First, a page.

Tjerk Hiddes: Memento of a torpedo explosion

The Dutch N-class destroyer Tjerk Hiddes was commissioned on May 6, 1942 by Lieutenant-Commander W.J. Kruys. Even before her completion, she was destined for service in the Far East. After she first joined the British Eastern Fleet in Kilindini in August 1942, she took part in a number of fleet operations against Vichy-French targets in September. By that time, the United States Navy had already requested the transfer of Tjerk Hiddes and her Dutch sister Van Galen to the US 7th Fleet, based at Fremantle. Both destroyers, accompanied by the cruiser Jacob van Heemskerck, left Kilindini for Fremantle, where they arrived on October 25th.

The career of Van Heemskerck and Van Galen with the 7th Fleet would be mostly uneventful, much unlike the Tjerk Hiddes'. In December 1942, the latter made three successful trips to occupied Timor, where hard-pressed Australian and Dutch troops were evacuated.

The explosion

Having returned to Darwin on December 19, 1942 from her last trip to Timor, Hiddes returned to Fremantle on Christmas Eve, where she berthed at "A" shed, Victoria quay for a much-needed overhaul. During the past three weeks, the ship had steamed almost 7000 miles. Members of the crew and workers from the State Engineering Works started to work on the torpedoes. The pressure in the air chambers had risen as a result of the hot weather, and attempts were made to lower it throughout the week.

But on Friday January 8, 1943, these attempts came to a dramatic close. While engineers were working on the torpedoes, the air chamber of one of the torpedoes gave way to the high pressure and exploded. The warhead was blown forward, hitting two [1] Dutch crewmen in the process, while the aft portion of the torpedo was hurled aft and apparently blown overboard. Debris was scattered everywhere, and a hole had been blown in the deck.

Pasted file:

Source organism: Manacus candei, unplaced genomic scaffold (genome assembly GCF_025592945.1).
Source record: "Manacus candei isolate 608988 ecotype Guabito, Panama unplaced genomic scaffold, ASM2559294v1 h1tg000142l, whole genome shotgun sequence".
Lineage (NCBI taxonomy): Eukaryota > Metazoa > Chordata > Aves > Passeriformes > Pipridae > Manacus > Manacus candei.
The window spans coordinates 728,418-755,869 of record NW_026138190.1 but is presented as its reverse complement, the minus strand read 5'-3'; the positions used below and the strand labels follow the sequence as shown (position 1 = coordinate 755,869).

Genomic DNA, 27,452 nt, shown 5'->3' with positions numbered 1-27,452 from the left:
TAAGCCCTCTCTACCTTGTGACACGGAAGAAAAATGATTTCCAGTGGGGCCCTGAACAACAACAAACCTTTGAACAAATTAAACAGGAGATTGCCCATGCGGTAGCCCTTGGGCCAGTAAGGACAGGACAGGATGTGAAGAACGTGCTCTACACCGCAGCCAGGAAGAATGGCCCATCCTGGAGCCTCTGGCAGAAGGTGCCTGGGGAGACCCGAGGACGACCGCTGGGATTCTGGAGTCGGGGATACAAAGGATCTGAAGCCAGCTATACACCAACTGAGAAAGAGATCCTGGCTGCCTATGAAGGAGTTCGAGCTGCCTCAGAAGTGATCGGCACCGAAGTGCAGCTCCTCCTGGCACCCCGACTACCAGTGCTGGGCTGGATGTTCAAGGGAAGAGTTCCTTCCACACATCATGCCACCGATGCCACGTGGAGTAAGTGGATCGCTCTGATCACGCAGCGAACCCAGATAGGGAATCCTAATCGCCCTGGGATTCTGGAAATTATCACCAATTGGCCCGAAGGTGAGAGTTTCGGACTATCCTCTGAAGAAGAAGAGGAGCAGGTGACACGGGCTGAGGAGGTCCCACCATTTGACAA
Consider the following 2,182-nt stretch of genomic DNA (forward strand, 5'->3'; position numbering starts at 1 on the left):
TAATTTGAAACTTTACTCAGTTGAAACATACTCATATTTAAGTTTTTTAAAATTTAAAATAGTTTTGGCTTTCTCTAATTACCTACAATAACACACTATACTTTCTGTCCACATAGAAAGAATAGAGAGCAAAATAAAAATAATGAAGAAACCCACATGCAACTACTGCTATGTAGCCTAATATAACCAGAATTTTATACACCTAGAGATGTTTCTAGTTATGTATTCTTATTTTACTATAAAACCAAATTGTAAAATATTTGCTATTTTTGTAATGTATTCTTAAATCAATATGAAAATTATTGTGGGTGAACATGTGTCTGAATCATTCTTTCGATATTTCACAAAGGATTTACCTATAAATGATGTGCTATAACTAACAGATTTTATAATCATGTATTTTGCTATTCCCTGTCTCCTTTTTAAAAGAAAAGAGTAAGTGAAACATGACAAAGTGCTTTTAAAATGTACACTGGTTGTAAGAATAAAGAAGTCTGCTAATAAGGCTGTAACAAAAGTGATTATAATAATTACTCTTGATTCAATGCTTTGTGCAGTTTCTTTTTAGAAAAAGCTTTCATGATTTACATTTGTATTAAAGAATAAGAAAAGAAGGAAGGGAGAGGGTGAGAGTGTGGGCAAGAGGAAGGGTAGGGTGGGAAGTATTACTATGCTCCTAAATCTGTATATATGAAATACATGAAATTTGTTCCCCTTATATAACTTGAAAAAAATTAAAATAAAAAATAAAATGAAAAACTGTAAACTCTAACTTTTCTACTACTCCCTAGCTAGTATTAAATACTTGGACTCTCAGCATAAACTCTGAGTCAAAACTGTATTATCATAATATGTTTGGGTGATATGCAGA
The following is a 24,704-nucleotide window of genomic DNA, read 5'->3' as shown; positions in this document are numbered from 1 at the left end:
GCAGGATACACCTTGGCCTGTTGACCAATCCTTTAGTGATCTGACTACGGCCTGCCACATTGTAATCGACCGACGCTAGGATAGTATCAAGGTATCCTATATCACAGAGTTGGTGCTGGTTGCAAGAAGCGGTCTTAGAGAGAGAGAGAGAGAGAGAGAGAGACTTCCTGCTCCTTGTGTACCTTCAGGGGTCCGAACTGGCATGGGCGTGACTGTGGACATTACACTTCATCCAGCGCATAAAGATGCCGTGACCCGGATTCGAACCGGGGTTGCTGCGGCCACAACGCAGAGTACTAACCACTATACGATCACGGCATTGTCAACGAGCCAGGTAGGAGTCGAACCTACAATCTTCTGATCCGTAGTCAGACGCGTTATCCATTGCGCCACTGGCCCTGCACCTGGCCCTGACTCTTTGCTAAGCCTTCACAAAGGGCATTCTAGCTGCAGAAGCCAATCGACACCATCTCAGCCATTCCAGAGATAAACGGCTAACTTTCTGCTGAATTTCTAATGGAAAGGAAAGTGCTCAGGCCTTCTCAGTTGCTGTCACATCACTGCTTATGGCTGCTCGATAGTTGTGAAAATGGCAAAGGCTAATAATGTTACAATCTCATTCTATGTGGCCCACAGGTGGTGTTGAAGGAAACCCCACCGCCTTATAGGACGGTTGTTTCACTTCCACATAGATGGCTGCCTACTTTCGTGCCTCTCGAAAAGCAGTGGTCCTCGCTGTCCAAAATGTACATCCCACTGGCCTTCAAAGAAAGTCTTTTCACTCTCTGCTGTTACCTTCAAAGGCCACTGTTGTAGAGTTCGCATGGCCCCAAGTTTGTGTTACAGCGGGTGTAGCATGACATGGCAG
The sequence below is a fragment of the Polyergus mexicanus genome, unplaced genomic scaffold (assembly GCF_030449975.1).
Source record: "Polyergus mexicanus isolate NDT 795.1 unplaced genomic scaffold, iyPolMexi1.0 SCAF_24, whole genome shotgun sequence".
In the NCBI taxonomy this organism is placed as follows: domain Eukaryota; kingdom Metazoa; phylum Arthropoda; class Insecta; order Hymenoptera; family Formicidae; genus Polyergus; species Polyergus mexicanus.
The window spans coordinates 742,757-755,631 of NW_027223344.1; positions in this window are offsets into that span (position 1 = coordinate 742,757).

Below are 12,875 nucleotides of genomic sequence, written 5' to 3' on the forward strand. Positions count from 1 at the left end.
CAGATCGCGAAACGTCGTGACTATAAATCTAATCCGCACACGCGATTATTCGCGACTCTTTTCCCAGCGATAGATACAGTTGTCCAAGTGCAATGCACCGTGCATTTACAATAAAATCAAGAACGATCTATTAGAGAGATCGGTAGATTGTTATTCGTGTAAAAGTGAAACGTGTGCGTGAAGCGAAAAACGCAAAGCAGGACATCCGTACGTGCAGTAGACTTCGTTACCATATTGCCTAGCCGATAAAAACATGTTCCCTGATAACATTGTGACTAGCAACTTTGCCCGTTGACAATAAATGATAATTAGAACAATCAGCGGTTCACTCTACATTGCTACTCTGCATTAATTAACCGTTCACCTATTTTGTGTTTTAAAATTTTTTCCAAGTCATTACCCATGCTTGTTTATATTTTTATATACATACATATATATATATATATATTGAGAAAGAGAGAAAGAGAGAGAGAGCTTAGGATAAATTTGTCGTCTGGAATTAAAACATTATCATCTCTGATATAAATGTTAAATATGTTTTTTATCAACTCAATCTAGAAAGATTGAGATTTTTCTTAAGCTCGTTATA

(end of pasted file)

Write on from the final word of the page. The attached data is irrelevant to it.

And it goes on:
William T."Tom" Gough, a boilermaker of State Engineering Works recalls:
"...I was helping to fit life rafts to the ship at the time of the explosion, I was leaning on an ammunition case. When the torpedo exploded it drove the bolt from the case into my side almost severing my liver, I received burns to both arms and legs and stomach. I was to have scars all my life, I was taken to Fremantle Hospital for treatment and spent a number of weeks in there recuperating....". An account by Frederick "Fred" Howard, a fitter of State Engineering Works:
"...I was in the engine room when the blast came blowing a hole in the deck head and everything was turned upside down, none of us were hurt. I picked up a piece of the shrapnel torpedo casing. We went up on deck when it cleared, there was TNT everywhere as the warhead had burst open. We were all pretty shaken up and the State Engineering Workers went home for the day...". Four Australian engineers and two Dutch crewmen were hospitalized, and the ship needed some three weeks to repair the damage.

The Tjerk Hiddes explosion in 2003

The piece of shrapnel Frederick Howard picked up was kept as a memento. It was passed on to his son Frank, who in February 2003 donated this piece of shrapnel to the Maritime Museum in Fremantle. Also passed along were a number of accounts by crewmen of Tjerk Hiddes and dockyard workers present at the time of the explosion.

Photo of the debris (photo by Frank Howard)
Photo taken from another angle. The matchbox is 53 x 35 mm.

[1] The book "The Kelly's: British J, K and N Class Destroyers of World War II" by Christopher Langtree says three crewmen were wounded.







Many thanks to Frank Howard from Australia

Ph.M. Bosscher "De Koninklijke Marine in de Tweede Wereldoorlog", volume 3
K.W.L. Bezemer "Verdreven doch niet verslagen"
C.V. Gordon "HNMS Tjerk Hiddes - Timor Ferry" (U.S. Naval Institute Proceedings No.2, 1960)
Correspondence with Frank Howard, January 2003

Back Home